Sa­gan ac­cepts ex­pul­sion as Froome licks lips

Kuwait Times - - SPORTS -

World cham­pion Peter Sa­gan is out of the Tour de France af­ter ac­cept­ing his dis­qual­i­fi­ca­tion for rac­ing dan­ger­ously, with the race favourites set for their first moun­tain bat­tle. The 27-year-old Slo­vak had been hop­ing for a last minute re­prieve af­ter his Bora team ap­pealed against his sanc­tion for hav­ing el­bowed Mark Cavendish into the bar­ri­ers dur­ing the sprint fin­ish to Tues­day’s fourth stage.

But yes­ter­day morn­ing, Sa­gan ad­mit­ted de­feat in his bid to ride on. “I can only ac­cept the de­ci­sion of the jury, but I dis­agree. I don’t think I’ve done any­thing wrong in the sprint,” said Sa­gan. Cavendish was taken to hos­pi­tal af­ter the crash where he was di­ag­nosed with a bro­ken shoul­der blade, forc­ing him out of the Tour. Sa­gan had el­bowed him into the bar­ri­ers dur­ing a mus­cu­lar sprint fin­ish, with the race com­mis­sion later de­cid­ing to ex­pel the Bora rider for hav­ing “en­dan­gered some of his col­leagues se­ri­ously”.

Bora re­acted late on Tues­day say­ing they had ap­pealed the de­ci­sion and asked that Sa­gan be re­in­stated, al­though that sce­nario was al­ways un­likely. “In the sprint I didn’t know that Mark Cavendish was be­hind me,” protested Sa­gan. “Mark was com­ing re­ally fast from the back and I just didn’t have time to re­act and to go left.

“He came into me and he went into the fence.” For his part, Cavendish said he found Sa­gan’s el­bow in­ex­pli­ca­ble. “I was a lit­tle bit con­fused with the el­bow, that’s some­thing I’d like to speak to him about,” said the 32-year-old win­ner of 30 Tour stages.

‘MAS­SIVELY DIS­AP­POINTED’

“I’m ob­vi­ously mas­sively dis­ap­pointed to get this news about the frac­ture,” said Cavendish. As for Wed­nes­day’s 160.5km fifth stage from Vit­tel to La Planche des Belles Filles, it has reign­ing cham­pion Chris Froome lick­ing his lips in an­tic­i­pa­tion. It was there in 2012 that he won his first ever stage on the Tour, when he went on to fin­ish sec­ond over­all to Bri­tish com­pa­triot and Sky team-mate Bradley Wig­gins. “It was a re­ally mem­o­rable vic­tory for me,” said Froome, a three-time Tor win­ner since.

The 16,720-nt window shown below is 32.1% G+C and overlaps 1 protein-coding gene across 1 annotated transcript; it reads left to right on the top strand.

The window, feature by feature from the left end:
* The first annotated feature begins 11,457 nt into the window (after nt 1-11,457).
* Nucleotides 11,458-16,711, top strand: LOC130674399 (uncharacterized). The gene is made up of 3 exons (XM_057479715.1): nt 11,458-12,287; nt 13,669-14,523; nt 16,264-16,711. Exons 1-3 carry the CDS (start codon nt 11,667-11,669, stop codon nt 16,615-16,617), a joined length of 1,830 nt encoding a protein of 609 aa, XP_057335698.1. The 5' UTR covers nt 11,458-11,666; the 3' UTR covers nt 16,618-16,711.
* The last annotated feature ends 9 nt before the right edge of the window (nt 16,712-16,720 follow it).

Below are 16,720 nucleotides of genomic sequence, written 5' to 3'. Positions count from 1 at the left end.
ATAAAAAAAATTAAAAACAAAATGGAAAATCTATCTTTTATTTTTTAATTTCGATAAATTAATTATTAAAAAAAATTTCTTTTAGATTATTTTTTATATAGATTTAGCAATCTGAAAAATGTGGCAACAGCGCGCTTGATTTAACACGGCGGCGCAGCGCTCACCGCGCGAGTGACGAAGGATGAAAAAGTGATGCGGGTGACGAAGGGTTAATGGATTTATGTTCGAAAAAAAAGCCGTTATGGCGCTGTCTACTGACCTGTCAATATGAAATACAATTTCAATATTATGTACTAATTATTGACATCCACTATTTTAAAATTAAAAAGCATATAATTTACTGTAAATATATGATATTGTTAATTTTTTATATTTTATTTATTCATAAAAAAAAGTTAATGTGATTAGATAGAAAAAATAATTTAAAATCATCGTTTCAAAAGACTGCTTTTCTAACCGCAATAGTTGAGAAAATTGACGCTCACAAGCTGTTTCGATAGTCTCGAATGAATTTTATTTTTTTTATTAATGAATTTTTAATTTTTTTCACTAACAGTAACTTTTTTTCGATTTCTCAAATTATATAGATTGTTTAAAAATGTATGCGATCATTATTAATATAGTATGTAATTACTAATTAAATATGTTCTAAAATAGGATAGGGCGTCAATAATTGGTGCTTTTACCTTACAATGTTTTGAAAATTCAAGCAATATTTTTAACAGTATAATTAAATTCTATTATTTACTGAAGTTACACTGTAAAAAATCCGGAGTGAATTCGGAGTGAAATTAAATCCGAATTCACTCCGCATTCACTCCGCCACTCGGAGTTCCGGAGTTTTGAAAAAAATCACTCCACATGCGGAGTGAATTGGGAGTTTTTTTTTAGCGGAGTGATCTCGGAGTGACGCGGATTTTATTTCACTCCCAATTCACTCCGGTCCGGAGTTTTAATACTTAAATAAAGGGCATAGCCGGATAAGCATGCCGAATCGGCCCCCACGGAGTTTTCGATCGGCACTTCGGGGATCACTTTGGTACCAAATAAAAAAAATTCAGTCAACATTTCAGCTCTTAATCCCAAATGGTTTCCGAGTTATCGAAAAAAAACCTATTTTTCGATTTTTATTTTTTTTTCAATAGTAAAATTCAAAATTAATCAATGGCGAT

“I’m cer­tainly look­ing for­ward to go­ing back there.” Ac­cord­ing to Aus­tralia’s 2011 Tour win­ner Cadel Evans, this stage will give a big clue as to who will win the Grand Tour when it reaches Paris on July 23.

“If you look back at all the re­sults, cer­tainly of the Tours I rode, the re­sult of the first moun­tain fin­ish is of­ten very close to the GC (over­all stand­ings) in Paris,” he said. Now re­tired, Evans is the only Aus­tralian and only rider for the BMC team to have won the Tour. But he has in Richie Porte a more than ca­pa­ble suc­ces­sor for both those roles. And cur­rent race leader Geraint Thomas, Froome’s Sky team-mate, be­lieves Porte will be look­ing to at­tack at the end of Wed­nes­day’s stage, which starts off quite flat but climbs to more than 1,000 me­tres by the fin­ish.

“Richie is go­ing to try for sure. He is in great form and the climb is per­fect for him,” said Thomas. De­spite wear­ing the yel­low jer­sey, the 31-year-old Welsh­man in­sisted he has no per­sonal de­signs in this Tour other than help­ing his team leader.

“I’m fully com­mit­ted to Froomey and winning the Tour with him,” he said. The stage ends with a steep first cat­e­gory climb, 5.9km long at an av­er­age 8.5 per­cent gra­di­ent, al­though the very end rises to 20 per­cent. “It’s not a long climb,” said Froome.

“We shouldn’t see big time dif­fer­ences, but def­i­nitely it’s tough enough to show ex­actly where all the ri­vals are at.” —AFP

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